The Zai Whitaker column | In defence of zoos, and why the post-pandemic world needs them more than ever
The role of zoos as conservation centres has continued to develop over the years and today, many species have been brought back from the brink thanks to zoo initiatives.
This is really the pits; a Trustee of a zoo (the Madras Crocodile Bank) spouting off about the benefits of zoos! Talk about vested interests! But I have a good excuse: I’ve been a zoo junkie from way, way back.
When I was in my teens, one of Gerald Durrell’s mammal keepers — Quentin Bloxam — stayed with us for a time in (then) Bombay. His mission was to collect a pair of lions from Junagadh, Gujarat, and take them back to Jersey Zoo. The Gir lion population had dwindled to less than 300, and the Durrell team was creating conservation repositories of endangered species from around the world.
I was an avid Durrell reader, and relentlessly persecuted Quentin with questions about “GD” — and even managed to appropriate a shirt of his, which he’d lent Quentin for the trip since it was light cotton and “good for the tropics”. It was at least 10 times my size, but I insisted on wearing it, much to my mother’s dismay. Incidentally, while on the trivia trail, the lion and lioness were named after my father and me. Over the next few months, we got several updates from Quentin about how Zafar was a tractable and responsible lion, but [Zai] was a handful.
After the Junagadh pick-up and before they were flown to the UK, the lions were housed in the Victoria Garden Zoo (now Veer Mata Jijabai Bhosale Udyan and Zoo) while Quentin stayed with us to wait out their quarantine period. As the most dispensable member of the family, I was nominated to help him navigate the bus and train system and get him to Byculla and back. This was an added opportunity for questions and it was fascinating to hear about Jersey Zoo’s conservation projects from around the world. In later years, I was to read about the many successes of the Durrell Wildlife Conservation Trust, including the restoration of the island of Floreana in the Galapagos National Park, and clearing it of introduced predators which threaten its wildlife and vegetation.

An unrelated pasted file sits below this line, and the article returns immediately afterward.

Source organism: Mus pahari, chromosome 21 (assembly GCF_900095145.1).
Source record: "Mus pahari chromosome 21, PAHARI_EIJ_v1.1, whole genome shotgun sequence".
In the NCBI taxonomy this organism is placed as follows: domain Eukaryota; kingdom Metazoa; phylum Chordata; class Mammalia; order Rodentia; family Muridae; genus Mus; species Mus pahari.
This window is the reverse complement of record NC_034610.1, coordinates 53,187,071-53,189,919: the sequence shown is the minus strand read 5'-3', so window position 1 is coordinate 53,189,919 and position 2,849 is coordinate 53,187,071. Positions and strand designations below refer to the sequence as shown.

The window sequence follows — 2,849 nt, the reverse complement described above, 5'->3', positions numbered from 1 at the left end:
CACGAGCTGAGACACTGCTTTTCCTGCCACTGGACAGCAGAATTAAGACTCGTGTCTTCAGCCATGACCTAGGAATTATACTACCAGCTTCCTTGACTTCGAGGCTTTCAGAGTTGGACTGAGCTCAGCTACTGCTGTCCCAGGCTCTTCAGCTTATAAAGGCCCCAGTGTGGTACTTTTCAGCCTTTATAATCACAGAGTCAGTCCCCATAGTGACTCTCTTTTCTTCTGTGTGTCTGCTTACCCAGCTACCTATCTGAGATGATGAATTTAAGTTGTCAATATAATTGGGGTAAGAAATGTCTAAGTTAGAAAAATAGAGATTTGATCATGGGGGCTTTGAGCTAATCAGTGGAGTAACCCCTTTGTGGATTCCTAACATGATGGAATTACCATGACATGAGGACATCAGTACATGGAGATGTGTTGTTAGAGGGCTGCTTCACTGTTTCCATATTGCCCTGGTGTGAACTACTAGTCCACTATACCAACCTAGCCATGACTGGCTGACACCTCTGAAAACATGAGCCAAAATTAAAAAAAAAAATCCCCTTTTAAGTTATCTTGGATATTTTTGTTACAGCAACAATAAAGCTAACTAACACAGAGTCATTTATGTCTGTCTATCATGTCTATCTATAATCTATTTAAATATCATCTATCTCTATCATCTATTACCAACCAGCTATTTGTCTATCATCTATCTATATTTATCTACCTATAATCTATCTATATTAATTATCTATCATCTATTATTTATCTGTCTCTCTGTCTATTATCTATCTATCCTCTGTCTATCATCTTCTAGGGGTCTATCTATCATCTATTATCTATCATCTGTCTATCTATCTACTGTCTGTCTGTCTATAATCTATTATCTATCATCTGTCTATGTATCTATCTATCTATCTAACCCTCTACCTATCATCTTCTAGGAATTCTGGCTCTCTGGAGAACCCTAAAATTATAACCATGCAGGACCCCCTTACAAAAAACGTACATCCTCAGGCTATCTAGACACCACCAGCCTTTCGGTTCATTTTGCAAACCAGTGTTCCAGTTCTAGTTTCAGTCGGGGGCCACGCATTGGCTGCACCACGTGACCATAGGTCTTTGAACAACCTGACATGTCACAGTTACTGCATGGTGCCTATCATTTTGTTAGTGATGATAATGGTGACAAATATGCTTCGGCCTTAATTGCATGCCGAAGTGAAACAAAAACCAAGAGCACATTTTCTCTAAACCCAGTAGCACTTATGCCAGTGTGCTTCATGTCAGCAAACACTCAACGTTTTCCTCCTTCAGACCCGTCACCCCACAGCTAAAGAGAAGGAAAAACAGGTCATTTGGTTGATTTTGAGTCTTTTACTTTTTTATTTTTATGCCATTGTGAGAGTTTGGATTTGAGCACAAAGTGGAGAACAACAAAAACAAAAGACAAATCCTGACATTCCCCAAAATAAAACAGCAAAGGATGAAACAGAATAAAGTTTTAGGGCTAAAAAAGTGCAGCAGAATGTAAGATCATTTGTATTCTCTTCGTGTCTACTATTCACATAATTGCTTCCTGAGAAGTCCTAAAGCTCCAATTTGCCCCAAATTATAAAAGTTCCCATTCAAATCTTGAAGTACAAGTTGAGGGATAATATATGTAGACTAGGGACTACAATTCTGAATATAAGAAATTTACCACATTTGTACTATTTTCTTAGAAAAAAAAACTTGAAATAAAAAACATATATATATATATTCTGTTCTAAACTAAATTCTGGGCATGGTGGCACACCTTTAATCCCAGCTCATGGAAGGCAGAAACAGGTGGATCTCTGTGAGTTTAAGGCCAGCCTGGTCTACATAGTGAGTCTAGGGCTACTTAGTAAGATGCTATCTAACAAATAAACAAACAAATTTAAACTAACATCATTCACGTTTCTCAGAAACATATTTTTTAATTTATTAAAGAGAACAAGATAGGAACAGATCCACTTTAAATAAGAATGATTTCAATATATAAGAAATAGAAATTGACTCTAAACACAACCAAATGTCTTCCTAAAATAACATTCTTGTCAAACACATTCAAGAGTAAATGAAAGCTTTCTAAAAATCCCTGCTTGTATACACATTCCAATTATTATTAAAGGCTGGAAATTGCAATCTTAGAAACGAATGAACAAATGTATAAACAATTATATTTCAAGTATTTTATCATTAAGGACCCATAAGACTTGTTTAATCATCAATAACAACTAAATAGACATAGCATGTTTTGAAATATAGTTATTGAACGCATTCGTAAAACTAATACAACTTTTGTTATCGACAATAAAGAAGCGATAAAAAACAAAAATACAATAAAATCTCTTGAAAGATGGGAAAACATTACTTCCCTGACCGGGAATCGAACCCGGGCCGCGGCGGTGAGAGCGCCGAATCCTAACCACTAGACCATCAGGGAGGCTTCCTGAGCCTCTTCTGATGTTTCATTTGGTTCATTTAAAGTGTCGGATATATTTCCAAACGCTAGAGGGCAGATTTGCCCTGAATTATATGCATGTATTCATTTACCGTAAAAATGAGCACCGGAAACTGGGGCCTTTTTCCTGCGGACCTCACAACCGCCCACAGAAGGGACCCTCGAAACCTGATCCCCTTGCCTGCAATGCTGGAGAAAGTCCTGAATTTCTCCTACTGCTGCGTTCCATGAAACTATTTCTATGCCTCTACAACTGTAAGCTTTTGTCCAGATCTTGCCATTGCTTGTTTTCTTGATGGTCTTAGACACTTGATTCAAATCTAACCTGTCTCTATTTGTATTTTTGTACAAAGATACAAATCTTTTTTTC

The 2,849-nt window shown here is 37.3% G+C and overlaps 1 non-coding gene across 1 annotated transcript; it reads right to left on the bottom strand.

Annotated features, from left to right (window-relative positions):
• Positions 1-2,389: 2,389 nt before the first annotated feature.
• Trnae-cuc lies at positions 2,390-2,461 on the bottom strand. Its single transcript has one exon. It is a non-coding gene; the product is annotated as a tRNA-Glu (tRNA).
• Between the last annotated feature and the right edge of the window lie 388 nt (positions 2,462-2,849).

Since those times, the role of zoos as conservation centres has continued to develop and today, many species have been brought back from the brink thanks to zoo initiatives. The Johannesburg Zoo is engaged in a breeding and rewilding program for the Cape vulture, an endemic and endangered species. Closer to home, Indian zoos continue to expand their conservation inputs for endangered species such as the snow leopard, thamin and the lutung (langur/leaf monkey), Phayre’s leaf macaque. They are also halfway homes for rescued animals. With increasing cases of human-wildlife conflict, this is an important contribution.
Zoos are part of international conservation links as well, such as with the Siamese crocodile, which has bred successfully at the Croc Bank (to the extent of laying two clutches of eggs a year since 2008!). There is a plan to repatriate Siamese crocs into the wild but hybridisation with other species has been a conservation concern. Instead, offspring from the Croc Bank may be used for this rewilding because DNA analysis has confirmed the strong genetic status of our group. Funded by Fauna and Flora International, keepers from conservation breeding farms in Cambodia visited the Croc Bank for training in capture, safe transport, and husbandry specifics for the species. Subsequently, in 2014, the Croc Bank curators travelled to Cambodia to advise on enclosure design, feed regimes, incubation protocols, and other site-specific details. This is an example of the role zoos play in cross-country conservation initiatives. There are many more; this is a developing aspect of zoos all over the world and includes research at many levels as well. The Central Zoo Authority (CZA), the umbrella body in India for zoo management, supports and initiates these programs. The recent addition of a molecular biologist and architect on the board of the CZA is great news and points to this broader vision for zoos in India.